Bookmark and Share

Hib

did you know?

Since the introduction of routine vaccination in 1993, there has been more than a 95% reduction in notified cases of Hib disease.

Hib - What is it?

Haemophilus influenzae is a bacterium that is naturally found in the upper respiratory tract. There are six known types of haemophilus influenzae bacteria, type b is almost always responsible for serious infection in young children, usually in those less than 2 years old. It can cause serious life-threatening infections such as pneumonia (lung infection), meningitis (inflammation around the brain) and epiglottitis (swelling of the lid that covers the windpipe).

Hib - What are the symptoms?

It can take between 2 and 4 days after infection for symptoms to develop.

Symptoms for Hib disease will be related to the part of the body that is infected. Symptoms may include:

  • meningitis (inflammation around the brain) -   high fever, sensitivity to light, neck stiffness. Infants may appear to be lethargic (limp, loss of alertness), irritable, or feed poorly
  • pneumonia (lung infection) - fever, coughing, chills, drowsiness chest pain and difficulty breathing
  • epiglottitis (swelling of the lid that covers the windpipe)- breathing and swallowing difficulties, high fever and drooling

If left untreated, meningitis, pneumonia and epiglottitis can lead to lifelong disability or death.

This is not a full list of symptoms that can occur following a Hib infection. Please speak to your doctor if you have any concerns about Hib.

Hib - How is it spread?

Haemophilus influenzae type b (Hib) bacteria live in the upper respiratory tract of most healthy people without causing illness – these people are known as carriers of the bacteria. Hib is spread by respiratory droplets (via coughing or sneezing) from an infected person or a carrier. When the bacteria enters the lungs or bloodstream, it causes serious disease.

Hib - Who is at risk?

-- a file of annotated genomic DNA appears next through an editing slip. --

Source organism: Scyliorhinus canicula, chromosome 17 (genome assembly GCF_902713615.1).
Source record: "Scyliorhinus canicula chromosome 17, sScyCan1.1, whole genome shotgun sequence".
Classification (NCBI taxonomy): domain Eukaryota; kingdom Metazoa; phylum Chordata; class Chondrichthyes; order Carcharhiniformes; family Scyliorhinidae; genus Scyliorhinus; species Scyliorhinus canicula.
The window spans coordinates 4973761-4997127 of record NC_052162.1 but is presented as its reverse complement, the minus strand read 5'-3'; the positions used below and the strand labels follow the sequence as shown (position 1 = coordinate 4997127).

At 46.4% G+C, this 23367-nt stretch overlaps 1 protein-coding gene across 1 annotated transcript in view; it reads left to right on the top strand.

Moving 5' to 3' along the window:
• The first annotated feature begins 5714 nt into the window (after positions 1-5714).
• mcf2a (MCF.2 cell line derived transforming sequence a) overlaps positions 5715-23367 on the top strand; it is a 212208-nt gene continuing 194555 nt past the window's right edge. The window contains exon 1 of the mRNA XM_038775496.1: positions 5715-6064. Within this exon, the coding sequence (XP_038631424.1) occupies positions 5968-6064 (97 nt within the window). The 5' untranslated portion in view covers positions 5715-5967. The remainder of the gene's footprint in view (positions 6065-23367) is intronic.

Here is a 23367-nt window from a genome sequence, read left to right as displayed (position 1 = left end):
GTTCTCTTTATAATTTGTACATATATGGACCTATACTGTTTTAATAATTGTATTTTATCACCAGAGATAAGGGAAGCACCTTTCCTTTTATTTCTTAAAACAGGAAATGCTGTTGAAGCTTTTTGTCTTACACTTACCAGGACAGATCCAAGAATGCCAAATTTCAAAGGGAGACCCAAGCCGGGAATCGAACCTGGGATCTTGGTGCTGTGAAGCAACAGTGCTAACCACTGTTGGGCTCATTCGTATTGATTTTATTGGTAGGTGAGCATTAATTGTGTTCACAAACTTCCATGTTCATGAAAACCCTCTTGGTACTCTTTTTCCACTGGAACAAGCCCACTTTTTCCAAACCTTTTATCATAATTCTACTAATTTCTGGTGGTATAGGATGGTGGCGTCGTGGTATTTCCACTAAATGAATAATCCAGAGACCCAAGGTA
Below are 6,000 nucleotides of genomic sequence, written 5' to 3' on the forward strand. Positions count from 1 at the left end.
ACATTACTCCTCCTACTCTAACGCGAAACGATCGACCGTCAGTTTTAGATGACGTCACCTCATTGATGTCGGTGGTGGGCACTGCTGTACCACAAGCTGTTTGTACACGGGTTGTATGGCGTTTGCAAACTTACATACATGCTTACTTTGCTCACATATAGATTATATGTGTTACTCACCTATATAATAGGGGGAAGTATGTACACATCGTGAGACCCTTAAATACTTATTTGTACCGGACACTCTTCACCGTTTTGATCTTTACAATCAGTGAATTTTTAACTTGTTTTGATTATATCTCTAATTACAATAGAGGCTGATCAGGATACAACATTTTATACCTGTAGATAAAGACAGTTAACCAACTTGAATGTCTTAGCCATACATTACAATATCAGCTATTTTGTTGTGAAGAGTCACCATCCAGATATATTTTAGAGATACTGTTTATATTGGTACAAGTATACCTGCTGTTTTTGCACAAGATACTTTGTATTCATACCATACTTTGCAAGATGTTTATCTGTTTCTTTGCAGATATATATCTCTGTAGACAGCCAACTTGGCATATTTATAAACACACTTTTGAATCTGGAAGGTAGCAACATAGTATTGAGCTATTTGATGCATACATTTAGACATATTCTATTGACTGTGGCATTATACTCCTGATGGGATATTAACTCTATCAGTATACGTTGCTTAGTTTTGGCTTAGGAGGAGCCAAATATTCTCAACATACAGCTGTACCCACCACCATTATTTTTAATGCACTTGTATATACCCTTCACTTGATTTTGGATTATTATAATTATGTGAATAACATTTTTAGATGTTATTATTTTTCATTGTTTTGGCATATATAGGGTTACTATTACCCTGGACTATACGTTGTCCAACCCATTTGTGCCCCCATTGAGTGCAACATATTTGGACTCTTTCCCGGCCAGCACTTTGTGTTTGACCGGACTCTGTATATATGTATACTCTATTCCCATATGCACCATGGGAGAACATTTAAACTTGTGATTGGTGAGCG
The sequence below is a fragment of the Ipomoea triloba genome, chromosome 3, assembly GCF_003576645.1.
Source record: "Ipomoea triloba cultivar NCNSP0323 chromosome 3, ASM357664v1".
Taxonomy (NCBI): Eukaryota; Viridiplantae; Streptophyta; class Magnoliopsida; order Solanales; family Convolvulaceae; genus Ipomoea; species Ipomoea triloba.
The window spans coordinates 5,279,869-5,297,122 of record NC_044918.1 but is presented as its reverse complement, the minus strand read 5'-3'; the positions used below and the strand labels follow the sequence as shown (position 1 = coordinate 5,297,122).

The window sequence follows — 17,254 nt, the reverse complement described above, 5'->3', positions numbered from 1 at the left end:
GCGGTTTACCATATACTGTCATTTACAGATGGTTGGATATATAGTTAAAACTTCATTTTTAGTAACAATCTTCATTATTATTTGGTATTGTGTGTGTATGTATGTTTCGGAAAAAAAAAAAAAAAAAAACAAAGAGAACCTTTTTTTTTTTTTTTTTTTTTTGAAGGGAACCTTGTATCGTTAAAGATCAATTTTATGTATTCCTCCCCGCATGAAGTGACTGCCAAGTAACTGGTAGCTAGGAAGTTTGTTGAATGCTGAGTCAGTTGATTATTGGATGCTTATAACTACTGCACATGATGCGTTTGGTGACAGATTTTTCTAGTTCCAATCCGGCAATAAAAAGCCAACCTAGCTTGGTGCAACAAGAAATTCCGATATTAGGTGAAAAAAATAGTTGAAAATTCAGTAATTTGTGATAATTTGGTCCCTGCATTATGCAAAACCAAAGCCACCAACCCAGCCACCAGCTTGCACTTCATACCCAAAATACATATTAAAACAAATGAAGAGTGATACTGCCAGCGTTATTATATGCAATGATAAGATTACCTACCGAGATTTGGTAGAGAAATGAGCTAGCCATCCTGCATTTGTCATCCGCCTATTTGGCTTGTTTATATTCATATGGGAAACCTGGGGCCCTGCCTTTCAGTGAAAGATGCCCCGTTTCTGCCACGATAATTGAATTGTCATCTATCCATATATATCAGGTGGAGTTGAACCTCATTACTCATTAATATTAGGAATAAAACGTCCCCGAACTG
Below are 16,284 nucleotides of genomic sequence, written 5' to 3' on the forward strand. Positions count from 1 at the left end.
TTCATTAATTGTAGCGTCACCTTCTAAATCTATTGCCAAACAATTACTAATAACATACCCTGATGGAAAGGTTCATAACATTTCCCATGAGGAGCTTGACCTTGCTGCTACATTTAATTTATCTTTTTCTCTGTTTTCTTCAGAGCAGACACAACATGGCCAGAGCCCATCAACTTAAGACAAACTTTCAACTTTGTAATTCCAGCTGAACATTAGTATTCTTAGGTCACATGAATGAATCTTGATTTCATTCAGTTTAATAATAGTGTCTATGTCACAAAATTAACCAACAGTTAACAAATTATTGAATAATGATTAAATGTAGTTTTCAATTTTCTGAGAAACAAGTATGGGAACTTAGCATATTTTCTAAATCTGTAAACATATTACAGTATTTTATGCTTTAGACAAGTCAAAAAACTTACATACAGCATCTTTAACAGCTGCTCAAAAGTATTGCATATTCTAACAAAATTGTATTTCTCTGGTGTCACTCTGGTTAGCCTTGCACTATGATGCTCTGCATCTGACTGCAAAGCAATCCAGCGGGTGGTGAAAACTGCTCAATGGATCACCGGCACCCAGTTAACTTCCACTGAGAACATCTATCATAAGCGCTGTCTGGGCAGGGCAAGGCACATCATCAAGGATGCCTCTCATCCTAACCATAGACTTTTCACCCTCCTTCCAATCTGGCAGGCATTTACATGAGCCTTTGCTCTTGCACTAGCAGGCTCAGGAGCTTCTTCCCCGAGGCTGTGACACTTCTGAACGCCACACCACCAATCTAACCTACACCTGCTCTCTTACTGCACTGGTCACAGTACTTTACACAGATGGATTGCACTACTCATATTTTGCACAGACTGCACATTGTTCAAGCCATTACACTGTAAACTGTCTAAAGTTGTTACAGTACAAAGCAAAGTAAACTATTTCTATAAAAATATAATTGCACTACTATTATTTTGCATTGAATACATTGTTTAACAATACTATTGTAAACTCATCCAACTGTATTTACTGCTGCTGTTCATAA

Haemophilus influenzae type b (Hib) is mainly a childhood disease, with children less than 2 years of age at the greatest risk of infection. After 5 years of age, children start to gain immunity through natural contact with the disease.

Other people may be at risk of Hib infection. Please discuss your individual circumstances with your doctor.

Hib – Vaccination

Haemophilus influenzae type b (Hib) vaccination is recommended and provided free for children as part of the National Immunisation Program (NIP). It is usually given at 2, 4 and 6 with a booster at 12 months of age.

Other individuals may also be at risk of Hib disease, and vaccination may be recommended. Please discuss your individual circumstances with your doctor.

It is important to complete the recommended course of vaccinations to help protect against Hib infection and help maintain immunity.

In Australia, vaccination against Hib is provided in combination vaccines that also help to protect against other diseases.

Hib – Treatment

Antibiotics are used to treat Hib infection. Hospitalisation may be required depending on the severity of disease.

For information about Haemophilus influenzae type b (Hib) immunisation in your area, contact your State or Territory Health Department or doctor.

 

Some side effects may be experienced following vaccination. Please discuss any side effects or concerns with your healthcare professional.

 

FOR FURTHER INFORMATION PLEASE SPEAK TO YOUR HEALTHCARE PROFESSIONAL

 

AUS/VAC/0037/15. Date of approval: April 2015.